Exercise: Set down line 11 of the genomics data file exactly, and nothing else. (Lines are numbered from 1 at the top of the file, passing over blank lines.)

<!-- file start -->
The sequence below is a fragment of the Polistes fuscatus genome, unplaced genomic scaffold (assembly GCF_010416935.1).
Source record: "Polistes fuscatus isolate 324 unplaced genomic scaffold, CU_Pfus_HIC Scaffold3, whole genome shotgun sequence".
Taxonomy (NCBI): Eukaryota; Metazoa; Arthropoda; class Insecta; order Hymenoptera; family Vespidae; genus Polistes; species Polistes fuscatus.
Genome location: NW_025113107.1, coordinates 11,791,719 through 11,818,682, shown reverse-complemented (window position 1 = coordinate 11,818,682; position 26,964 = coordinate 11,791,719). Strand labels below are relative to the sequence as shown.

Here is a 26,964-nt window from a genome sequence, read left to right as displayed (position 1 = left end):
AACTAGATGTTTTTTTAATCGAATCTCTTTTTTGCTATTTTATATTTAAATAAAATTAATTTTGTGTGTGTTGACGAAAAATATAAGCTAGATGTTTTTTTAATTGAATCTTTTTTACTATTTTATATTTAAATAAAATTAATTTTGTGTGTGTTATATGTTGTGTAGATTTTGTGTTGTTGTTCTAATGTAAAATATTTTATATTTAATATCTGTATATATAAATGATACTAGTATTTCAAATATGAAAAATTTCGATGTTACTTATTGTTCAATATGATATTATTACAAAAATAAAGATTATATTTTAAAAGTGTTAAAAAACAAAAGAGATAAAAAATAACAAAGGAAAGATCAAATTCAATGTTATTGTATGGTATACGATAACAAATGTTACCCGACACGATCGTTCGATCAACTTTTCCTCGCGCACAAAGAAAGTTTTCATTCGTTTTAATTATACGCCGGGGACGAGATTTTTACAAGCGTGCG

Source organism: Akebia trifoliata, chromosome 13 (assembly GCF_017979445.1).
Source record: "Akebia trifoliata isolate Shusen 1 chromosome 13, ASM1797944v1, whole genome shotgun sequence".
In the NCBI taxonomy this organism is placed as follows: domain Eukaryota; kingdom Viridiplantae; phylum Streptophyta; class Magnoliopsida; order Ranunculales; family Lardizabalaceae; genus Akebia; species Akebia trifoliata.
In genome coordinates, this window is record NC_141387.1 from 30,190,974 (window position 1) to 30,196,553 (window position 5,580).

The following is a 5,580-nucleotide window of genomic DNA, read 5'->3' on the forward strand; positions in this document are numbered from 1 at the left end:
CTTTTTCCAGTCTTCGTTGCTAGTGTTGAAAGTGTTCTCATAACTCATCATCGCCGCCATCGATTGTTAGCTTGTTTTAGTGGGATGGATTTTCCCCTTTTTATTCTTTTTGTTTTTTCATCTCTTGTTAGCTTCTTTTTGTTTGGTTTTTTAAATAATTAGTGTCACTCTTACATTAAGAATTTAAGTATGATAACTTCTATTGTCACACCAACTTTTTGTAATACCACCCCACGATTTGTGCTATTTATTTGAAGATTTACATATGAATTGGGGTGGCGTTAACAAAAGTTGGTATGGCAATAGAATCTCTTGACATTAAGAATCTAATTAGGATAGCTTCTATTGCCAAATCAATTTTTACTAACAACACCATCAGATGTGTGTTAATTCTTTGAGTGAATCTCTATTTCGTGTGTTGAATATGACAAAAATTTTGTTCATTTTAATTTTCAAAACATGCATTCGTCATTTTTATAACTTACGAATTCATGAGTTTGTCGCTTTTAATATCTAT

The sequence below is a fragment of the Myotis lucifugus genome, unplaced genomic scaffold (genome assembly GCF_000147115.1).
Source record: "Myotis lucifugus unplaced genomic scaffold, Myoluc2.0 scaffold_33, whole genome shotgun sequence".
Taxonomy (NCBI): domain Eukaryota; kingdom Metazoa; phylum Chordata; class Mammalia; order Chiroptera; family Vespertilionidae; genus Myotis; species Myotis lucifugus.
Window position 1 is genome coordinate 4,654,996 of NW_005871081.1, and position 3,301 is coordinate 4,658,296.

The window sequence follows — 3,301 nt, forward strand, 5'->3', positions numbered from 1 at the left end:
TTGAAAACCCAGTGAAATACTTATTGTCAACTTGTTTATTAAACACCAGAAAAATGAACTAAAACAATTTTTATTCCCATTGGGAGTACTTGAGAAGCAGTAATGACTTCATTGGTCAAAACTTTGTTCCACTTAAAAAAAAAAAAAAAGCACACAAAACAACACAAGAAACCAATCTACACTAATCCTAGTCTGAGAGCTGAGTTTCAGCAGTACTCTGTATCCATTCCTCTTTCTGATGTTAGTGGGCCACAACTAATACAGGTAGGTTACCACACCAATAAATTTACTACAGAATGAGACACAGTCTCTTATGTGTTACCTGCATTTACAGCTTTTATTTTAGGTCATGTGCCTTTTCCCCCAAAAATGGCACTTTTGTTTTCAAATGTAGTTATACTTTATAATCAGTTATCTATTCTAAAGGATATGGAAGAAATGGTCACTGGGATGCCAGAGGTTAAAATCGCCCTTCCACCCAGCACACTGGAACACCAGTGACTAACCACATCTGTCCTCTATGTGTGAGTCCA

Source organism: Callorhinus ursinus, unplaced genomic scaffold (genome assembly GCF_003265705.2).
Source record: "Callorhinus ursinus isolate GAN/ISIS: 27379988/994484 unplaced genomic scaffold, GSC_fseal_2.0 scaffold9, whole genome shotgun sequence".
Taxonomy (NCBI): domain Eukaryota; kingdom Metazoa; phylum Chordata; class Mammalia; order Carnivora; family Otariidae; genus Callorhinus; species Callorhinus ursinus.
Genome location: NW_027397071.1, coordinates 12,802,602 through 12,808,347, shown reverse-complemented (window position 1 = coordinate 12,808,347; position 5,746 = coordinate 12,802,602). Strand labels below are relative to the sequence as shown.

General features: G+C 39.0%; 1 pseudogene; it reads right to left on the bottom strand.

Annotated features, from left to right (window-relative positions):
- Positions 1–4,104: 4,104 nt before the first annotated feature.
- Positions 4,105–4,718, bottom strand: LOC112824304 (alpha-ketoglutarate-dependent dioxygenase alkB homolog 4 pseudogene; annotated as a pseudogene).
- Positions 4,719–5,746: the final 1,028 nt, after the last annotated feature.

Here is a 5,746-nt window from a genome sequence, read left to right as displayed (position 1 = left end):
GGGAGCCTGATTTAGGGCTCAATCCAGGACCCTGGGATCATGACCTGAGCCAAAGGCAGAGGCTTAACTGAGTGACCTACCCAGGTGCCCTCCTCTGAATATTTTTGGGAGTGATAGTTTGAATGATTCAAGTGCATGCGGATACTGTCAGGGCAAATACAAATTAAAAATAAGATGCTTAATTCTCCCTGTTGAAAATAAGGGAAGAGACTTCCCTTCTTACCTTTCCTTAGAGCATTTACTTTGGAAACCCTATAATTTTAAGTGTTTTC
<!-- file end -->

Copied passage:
The following is a 5,580-nucleotide window of genomic DNA, read 5'->3' on the forward strand; positions in this document are numbered from 1 at the left end: